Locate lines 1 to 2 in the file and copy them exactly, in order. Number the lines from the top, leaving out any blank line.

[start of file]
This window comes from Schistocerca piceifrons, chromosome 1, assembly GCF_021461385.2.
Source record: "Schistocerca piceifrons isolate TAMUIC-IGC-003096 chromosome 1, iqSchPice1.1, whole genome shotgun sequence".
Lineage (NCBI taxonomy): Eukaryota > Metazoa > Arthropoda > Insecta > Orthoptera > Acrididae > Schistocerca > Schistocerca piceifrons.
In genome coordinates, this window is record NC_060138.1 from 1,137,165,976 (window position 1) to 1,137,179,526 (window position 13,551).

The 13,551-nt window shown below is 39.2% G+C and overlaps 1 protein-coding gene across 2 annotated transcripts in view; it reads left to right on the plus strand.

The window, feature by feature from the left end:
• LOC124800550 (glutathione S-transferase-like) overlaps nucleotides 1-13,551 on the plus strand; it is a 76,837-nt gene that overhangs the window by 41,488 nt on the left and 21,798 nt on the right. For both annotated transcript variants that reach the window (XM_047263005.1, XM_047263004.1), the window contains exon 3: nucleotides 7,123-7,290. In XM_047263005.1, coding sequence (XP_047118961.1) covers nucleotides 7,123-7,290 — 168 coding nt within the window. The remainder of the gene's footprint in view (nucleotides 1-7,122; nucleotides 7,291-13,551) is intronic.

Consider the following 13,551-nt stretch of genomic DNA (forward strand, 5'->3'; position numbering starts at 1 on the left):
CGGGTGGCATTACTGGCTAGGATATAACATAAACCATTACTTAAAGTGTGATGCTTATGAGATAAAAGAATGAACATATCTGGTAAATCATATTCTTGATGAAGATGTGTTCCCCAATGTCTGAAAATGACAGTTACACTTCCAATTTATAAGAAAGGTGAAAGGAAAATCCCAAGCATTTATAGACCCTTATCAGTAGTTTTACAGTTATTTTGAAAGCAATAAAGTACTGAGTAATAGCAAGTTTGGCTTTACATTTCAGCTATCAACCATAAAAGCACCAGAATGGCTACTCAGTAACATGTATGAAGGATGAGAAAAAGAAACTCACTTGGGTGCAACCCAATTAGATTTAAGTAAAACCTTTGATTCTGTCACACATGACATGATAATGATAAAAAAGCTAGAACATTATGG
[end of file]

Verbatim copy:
This window comes from Schistocerca piceifrons, chromosome 1, assembly GCF_021461385.2.
Source record: "Schistocerca piceifrons isolate TAMUIC-IGC-003096 chromosome 1, iqSchPice1.1, whole genome shotgun sequence".